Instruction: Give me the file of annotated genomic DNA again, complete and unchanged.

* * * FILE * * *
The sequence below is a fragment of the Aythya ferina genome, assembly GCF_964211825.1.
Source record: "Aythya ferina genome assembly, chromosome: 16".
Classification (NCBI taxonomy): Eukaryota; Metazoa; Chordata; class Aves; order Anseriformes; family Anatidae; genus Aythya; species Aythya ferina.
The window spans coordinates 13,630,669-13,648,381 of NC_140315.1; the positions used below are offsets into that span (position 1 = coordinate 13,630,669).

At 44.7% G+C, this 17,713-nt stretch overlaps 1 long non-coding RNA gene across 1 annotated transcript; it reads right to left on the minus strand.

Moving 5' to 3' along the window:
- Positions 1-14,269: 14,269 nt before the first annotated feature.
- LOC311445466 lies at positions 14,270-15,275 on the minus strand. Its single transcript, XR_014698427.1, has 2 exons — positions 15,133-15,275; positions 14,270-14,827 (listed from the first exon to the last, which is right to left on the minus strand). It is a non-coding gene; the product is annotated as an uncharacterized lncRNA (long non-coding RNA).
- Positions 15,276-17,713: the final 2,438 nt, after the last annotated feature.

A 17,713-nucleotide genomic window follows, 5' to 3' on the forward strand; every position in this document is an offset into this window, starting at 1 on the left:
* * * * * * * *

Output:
The sequence below is a fragment of the Aythya ferina genome, assembly GCF_964211825.1.
Source record: "Aythya ferina genome assembly, chromosome: 16".
Classification (NCBI taxonomy): Eukaryota; Metazoa; Chordata; class Aves; order Anseriformes; family Anatidae; genus Aythya; species Aythya ferina.
The window spans coordinates 13,630,669-13,648,381 of NC_140315.1; the positions used below are offsets into that span (position 1 = coordinate 13,630,669).

At 44.7% G+C, this 17,713-nt stretch overlaps 1 long non-coding RNA gene across 1 annotated transcript; it reads right to left on the minus strand.

Moving 5' to 3' along the window:
- Positions 1-14,269: 14,269 nt before the first annotated feature.
- LOC311445466 lies at positions 14,270-15,275 on the minus strand. Its single transcript, XR_014698427.1, has 2 exons — positions 15,133-15,275; positions 14,270-14,827 (listed from the first exon to the last, which is right to left on the minus strand). It is a non-coding gene; the product is annotated as an uncharacterized lncRNA (long non-coding RNA).
- Positions 15,276-17,713: the final 2,438 nt, after the last annotated feature.

A 17,713-nucleotide genomic window follows, 5' to 3' on the forward strand; every position in this document is an offset into this window, starting at 1 on the left: